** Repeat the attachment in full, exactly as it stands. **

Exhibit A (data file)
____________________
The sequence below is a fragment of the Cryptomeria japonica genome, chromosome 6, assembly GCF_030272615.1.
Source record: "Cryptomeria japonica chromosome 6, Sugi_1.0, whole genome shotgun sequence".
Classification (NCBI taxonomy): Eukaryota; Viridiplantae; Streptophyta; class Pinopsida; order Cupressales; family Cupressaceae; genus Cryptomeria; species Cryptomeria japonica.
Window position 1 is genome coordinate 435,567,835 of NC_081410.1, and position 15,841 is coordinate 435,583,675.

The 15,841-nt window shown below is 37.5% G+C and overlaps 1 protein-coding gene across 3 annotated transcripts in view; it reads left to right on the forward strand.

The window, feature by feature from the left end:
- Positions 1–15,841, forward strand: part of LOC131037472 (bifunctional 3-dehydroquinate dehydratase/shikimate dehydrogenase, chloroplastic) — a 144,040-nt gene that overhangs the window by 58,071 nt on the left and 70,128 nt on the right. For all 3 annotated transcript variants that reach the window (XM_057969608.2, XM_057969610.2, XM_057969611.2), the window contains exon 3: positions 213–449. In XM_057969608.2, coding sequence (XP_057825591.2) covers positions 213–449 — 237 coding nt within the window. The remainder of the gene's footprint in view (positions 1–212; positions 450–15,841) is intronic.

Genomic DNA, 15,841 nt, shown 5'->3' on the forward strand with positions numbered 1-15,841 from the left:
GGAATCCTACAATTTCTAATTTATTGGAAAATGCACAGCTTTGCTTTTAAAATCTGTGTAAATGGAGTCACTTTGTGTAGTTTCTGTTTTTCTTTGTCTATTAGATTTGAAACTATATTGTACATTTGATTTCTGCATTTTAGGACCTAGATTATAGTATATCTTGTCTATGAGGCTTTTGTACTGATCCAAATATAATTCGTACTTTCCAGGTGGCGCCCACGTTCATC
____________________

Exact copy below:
The sequence below is a fragment of the Cryptomeria japonica genome, chromosome 6, assembly GCF_030272615.1.
Source record: "Cryptomeria japonica chromosome 6, Sugi_1.0, whole genome shotgun sequence".
Classification (NCBI taxonomy): Eukaryota; Viridiplantae; Streptophyta; class Pinopsida; order Cupressales; family Cupressaceae; genus Cryptomeria; species Cryptomeria japonica.
Window position 1 is genome coordinate 435,567,835 of NC_081410.1, and position 15,841 is coordinate 435,583,675.

The 15,841-nt window shown below is 37.5% G+C and overlaps 1 protein-coding gene across 3 annotated transcripts in view; it reads left to right on the forward strand.

The window, feature by feature from the left end:
- Positions 1–15,841, forward strand: part of LOC131037472 (bifunctional 3-dehydroquinate dehydratase/shikimate dehydrogenase, chloroplastic) — a 144,040-nt gene that overhangs the window by 58,071 nt on the left and 70,128 nt on the right. For all 3 annotated transcript variants that reach the window (XM_057969608.2, XM_057969610.2, XM_057969611.2), the window contains exon 3: positions 213–449. In XM_057969608.2, coding sequence (XP_057825591.2) covers positions 213–449 — 237 coding nt within the window. The remainder of the gene's footprint in view (positions 1–212; positions 450–15,841) is intronic.

Genomic DNA, 15,841 nt, shown 5'->3' on the forward strand with positions numbered 1-15,841 from the left:
GGAATCCTACAATTTCTAATTTATTGGAAAATGCACAGCTTTGCTTTTAAAATCTGTGTAAATGGAGTCACTTTGTGTAGTTTCTGTTTTTCTTTGTCTATTAGATTTGAAACTATATTGTACATTTGATTTCTGCATTTTAGGACCTAGATTATAGTATATCTTGTCTATGAGGCTTTTGTACTGATCCAAATATAATTCGTACTTTCCAGGTGGCGCCCACGTTCATC